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11th March 2021 Cystic Fibrosis

4D lung health scanner to boost respiratory diagnoses

Animation picture of top half of body highlighting lungs

Revolutionary technology to better manage lung conditions

A revolutionary 4D scanner which will enhance the diagnosis of lung disease for billions of people globally, and in particular children, has been awarded prestigious Federal funding of $29 million to progress the technology.

The new scanners have been developed by Melbourne-based company 4DMedical and will be tested and validated by researchers from The University of Adelaide and SAHMRI (South Australian Health and Medical Research Institute), following the successful development of revolutionary lung-ventilation imaging (called LVAS) using standard hospital X-ray systems.

Earlier support from The Hospital Research Foundation (THRF) Group ($100,000), joining in with a range of other funders, allowed the core imaging equipment to be installed at the SAHMRI facility – a pivotal step in achieving the Federal funding.

The new scanner will be used in managing lung conditions such as cystic fibrosis, asthma and even COVID-19, establishing Australia at the forefront of lung science and kick-starting a high-value, high-tech industry.

Associate Professor David Parsons, who is leading the scanner’s research component here in Adelaide, said the innovative 4D scanner (called XVD) offered a multitude of advantages over existing devices in measuring lung disease.

“The LVAS and XVD lung imaging methods are the only analysis systems worldwide that can non-invasively measure airflow at any point in the lung,” A/Prof Parsons said.

“They are much safer than any existing devices to investigate the lung in detail, as they deliver a far lower dose of radiation (comparable to a chest X-ray), but also still provide higher detail and greater accuracy in the results.

“Future models will also be transportable, so it could be used in remote areas, at bushfires and for indigenous health needs. A scan is excepted to be completed in less than 10 seconds, while breathing normally.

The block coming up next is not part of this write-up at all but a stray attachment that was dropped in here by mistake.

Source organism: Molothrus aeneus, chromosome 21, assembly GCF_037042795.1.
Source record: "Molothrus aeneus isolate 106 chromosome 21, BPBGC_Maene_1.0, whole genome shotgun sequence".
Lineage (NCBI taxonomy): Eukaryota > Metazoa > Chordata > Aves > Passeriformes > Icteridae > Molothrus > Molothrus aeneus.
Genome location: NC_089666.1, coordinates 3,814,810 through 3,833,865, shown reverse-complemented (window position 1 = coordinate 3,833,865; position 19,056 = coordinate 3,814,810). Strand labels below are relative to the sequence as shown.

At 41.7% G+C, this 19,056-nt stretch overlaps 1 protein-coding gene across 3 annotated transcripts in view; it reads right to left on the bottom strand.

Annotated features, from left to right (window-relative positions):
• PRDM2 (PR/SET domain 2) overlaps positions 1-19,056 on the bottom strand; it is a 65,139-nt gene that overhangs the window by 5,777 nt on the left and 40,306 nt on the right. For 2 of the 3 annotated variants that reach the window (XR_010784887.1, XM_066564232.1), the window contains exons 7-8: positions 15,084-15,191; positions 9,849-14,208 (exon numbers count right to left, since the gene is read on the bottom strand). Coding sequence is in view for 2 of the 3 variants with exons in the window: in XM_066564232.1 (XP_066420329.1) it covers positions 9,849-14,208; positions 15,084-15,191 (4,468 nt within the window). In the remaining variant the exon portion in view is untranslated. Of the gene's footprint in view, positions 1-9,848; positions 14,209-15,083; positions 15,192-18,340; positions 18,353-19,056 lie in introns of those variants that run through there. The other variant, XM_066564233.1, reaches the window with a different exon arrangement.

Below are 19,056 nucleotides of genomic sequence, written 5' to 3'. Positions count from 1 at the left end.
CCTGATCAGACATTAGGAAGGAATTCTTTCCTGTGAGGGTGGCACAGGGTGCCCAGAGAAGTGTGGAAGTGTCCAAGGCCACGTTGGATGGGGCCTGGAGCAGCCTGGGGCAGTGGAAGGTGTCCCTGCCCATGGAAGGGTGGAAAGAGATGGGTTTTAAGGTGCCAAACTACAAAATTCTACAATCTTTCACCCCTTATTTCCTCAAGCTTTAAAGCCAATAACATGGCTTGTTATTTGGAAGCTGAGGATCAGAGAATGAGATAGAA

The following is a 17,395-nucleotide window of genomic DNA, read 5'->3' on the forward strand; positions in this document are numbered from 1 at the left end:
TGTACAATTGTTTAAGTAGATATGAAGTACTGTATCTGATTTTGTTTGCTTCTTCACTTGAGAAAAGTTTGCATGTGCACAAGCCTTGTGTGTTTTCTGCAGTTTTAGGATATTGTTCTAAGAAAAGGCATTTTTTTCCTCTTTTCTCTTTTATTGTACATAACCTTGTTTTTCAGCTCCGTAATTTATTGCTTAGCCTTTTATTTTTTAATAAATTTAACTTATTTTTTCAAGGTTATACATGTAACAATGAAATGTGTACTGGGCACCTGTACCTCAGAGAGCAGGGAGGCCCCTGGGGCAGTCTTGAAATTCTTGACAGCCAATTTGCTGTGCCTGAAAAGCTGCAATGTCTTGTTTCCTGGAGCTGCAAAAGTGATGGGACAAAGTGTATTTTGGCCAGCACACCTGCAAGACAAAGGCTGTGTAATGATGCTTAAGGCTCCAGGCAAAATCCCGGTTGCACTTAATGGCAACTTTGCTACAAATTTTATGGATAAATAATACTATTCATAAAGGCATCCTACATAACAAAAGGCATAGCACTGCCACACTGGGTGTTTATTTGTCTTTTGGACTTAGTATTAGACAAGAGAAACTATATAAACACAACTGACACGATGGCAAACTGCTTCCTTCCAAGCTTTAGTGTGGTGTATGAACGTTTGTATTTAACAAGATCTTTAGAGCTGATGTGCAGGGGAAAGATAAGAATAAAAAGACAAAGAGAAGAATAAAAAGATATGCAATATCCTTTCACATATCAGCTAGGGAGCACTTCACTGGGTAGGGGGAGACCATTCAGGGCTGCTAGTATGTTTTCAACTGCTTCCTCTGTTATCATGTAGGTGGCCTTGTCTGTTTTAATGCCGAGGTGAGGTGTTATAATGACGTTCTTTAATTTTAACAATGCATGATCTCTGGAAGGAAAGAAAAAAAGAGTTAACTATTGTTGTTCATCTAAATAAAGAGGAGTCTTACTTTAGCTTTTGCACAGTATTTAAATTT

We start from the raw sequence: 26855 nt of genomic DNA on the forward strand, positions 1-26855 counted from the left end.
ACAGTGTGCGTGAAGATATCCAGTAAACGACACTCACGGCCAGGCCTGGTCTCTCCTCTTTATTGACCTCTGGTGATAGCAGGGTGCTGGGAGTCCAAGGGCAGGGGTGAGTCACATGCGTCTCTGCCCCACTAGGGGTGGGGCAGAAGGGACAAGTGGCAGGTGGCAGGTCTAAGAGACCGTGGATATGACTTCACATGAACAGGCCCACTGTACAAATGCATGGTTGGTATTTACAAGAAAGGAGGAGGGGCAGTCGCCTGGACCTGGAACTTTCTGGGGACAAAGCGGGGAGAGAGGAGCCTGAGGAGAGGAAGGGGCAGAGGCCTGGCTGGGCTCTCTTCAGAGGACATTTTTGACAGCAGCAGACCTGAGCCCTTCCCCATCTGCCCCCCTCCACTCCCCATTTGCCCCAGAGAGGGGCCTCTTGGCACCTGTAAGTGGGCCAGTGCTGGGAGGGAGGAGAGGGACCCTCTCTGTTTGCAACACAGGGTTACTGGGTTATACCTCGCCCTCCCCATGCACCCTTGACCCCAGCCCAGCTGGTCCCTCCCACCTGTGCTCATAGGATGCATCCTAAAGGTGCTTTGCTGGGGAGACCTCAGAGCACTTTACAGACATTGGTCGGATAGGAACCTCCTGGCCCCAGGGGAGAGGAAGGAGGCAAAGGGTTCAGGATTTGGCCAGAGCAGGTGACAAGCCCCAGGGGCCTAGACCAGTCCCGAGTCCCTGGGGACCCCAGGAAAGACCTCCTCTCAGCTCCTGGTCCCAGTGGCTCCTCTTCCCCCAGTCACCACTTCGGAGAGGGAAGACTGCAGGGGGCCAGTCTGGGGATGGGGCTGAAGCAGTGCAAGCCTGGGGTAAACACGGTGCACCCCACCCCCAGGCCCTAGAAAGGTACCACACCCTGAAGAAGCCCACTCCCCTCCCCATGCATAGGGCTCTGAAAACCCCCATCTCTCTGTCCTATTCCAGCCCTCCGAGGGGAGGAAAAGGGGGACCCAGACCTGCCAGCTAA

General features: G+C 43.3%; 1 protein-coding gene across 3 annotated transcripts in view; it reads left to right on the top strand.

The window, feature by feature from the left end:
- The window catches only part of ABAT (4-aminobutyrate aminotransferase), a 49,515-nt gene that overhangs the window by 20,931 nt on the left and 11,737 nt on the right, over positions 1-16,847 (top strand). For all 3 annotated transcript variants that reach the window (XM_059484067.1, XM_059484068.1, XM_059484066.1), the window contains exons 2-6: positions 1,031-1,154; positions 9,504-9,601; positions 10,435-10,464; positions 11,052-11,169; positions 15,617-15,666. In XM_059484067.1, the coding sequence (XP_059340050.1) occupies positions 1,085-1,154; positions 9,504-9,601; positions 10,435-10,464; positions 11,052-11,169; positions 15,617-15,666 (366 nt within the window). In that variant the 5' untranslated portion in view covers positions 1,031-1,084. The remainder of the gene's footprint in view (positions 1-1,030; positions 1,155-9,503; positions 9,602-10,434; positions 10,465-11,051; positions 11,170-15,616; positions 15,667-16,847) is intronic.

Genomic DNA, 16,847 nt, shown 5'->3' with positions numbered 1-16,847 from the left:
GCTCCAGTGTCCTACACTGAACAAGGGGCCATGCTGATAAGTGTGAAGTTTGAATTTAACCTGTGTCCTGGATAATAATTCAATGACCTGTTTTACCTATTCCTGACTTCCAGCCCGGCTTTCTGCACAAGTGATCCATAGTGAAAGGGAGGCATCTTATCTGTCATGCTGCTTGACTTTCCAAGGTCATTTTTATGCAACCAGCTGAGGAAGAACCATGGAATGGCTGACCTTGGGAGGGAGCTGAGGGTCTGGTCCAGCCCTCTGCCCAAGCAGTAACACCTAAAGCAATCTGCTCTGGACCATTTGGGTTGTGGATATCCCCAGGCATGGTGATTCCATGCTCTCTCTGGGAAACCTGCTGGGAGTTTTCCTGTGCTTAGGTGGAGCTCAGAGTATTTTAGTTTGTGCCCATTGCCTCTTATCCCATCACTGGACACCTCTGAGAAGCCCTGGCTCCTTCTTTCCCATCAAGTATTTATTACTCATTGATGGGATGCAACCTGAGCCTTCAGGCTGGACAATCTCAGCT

“The high-detail resolution, similar to that of a CT scan, measures how the lung works, not just how it looks. These scanners really do combine the best features of existing technologies, in a safer and more accessible way.”

The technology will also allow for young children to access this advanced level of lung function measurement for the first time, and will lead to earlier diagnosis of lung conditions, personalised treatments and better monitoring of disease progression.

New funding success

The recently-announced Federal funding is part of the Frontier Health and Medical Research Initiative, which supports projects that explore the ‘most bold and exciting ideas that could have a dramatic, global impact on healthcare’.

A/Prof Parsons said the team could not have got to this point without the support of THRF Group, which in 2019 joined with the National Imaging Facility, the State Government, the University of Adelaide, the Women’s and Children’s Hospital (via HSCGB) and UniSA in co-funding the initial testing.

“The seed funding we received was critical in bringing the full imaging equipment platform into Adelaide, allowing us to conduct pre-clinical trials and demonstrate its efficacy,” A/Prof Parsons said.

“This technology will be a game-changer for chronic lung disease like cystic fibrosis, asthma and COPD, and we’re very excited to be moving it forward here in Adelaide.”